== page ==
Upon graduating from Edward Little in 1958, I purchased a 1929 Ford, Model A, two-door sedan for $75. Actually, I was “encouraged” to buy it by my father, an insurance agent with the Dunlap Agency at the time. Dad didn’t want me racing around town in a car with a big engine, so the “A,” capable of cruising at 45 mph, seemed just the thing to start with. I readily agreed, because I quickly fell in love with the old bomb.
I drove the car for the next two years, while working full time at Sanitary Market’s Foodtown on Spring Street in Auburn. I also began dating “the girl next door,” Claire Lodge, in the summer of ’58. Claire had another year of high school to go, so I would drive her to various events in the “A,” to the stares and giggles of many of her classmates.
In 1960, I finally realized that packing produce in the basement of the supermarket wasn’t the kind of job I could envision doing for many more years. That fall, I enrolled at Portland University’s School of Business Administration, and stored the Model A in back of the garage at home.
The next year the University of Maine at Portland merged with Portland University, and I matriculated to the UMP School of Business, where I graduated in June 1964. A week after graduation, Claire and I were married, on June 13, 1964.
From that point on, it seems there was always one or another priority that rose above the desire to restore the Model A, and so it lived a nomadic life of storage, being moved from one place to another, until I was able to “bring it home” to our house on Gamage Avenue, formerly Claire’s childhood home, in 1978.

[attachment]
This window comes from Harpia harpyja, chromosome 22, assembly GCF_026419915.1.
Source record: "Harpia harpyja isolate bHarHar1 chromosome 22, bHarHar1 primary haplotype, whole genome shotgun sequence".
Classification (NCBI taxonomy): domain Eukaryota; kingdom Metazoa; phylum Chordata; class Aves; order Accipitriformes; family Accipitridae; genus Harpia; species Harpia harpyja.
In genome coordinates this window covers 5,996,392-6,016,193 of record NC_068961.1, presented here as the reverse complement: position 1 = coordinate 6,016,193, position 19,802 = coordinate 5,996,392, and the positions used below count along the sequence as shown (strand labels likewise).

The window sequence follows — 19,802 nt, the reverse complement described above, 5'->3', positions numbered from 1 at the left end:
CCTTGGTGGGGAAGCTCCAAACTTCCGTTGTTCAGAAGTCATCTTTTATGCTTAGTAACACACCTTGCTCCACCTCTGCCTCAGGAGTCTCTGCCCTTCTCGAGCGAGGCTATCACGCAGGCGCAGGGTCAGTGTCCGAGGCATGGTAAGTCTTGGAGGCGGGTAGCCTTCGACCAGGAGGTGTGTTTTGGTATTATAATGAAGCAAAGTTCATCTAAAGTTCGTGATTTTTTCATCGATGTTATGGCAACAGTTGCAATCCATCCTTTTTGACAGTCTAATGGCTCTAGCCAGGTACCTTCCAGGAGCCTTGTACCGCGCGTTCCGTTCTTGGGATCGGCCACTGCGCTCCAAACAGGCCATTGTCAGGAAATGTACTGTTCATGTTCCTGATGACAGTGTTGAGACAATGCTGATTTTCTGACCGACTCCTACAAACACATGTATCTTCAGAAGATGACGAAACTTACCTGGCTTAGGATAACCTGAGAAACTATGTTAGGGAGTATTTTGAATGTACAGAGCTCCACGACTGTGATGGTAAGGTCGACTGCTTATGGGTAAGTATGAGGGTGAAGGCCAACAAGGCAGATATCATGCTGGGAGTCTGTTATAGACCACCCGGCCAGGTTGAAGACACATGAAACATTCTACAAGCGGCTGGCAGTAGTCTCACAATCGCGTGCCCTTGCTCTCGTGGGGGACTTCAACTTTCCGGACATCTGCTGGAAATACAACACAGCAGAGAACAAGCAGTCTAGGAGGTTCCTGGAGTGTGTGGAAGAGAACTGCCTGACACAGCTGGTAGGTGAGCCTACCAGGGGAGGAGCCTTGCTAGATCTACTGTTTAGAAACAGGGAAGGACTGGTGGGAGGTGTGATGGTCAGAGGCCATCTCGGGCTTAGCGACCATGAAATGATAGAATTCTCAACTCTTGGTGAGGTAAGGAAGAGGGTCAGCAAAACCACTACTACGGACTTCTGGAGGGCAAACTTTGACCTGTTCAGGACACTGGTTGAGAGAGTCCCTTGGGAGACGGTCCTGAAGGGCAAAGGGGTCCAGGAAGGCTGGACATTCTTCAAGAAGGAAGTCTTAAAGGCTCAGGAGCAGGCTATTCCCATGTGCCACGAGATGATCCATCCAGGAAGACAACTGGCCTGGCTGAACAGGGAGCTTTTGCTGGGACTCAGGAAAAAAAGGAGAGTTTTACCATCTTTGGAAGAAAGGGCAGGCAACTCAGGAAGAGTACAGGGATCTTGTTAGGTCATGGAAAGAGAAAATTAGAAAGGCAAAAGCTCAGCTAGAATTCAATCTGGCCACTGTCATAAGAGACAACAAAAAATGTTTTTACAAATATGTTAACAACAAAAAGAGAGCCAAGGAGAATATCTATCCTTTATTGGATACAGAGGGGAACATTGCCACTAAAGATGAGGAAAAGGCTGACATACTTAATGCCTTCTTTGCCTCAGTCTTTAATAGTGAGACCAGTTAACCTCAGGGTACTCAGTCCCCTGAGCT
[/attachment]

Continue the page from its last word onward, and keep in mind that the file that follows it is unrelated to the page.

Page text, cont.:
Restoring the old car was still light years away, considering the needs of a growing family that included three children.
In the fall of 1997 we sold the home on Gamage Avenue, whereupon our oldest son, Jim, well-established as a program development manager, volunteered to store the “A” at his home in Kennebunk, and further volunteered to have it restored if I would give ownership to him. I agreed.
In 2004, true to his word, Jim commissioned the restoration to a professional in New Hampshire, insisting that the car be restored to original specifications.
In 2005, the car emerged from the restorer’s shop, making me think that there are, indeed, rare times when a sow’s ear can be made into a silk purse!
Jim brought the car to the Yarmouth Clam Festival in 2007 and 2008, winning first prize in the antique car contest both years.
He left the car for my use in the summer of 2008, and it was an absolute joy to drive it to my 50th high school reunion, with Claire, and with my best high school friend, Bruce Chase, and his wife, Helen.
My generous son brings the car to Auburn each summer for me to drive for several weeks, before returning it to New Hampshire.
I think it is safe to say I will have access to my first car for the remainder of my lifetime.
Steve Marsden’s first vehicle, then and now: “These were taken, 50 years apart, straddling Gammon Avenue in Auburn, with Claire’s house on the right, and mine on the left (both houses face on Gamage Avenue. We hadn’t owned or occupied either house for many years, but Jim, waxing nostalgic, thought the after pic should be at the same site as the before!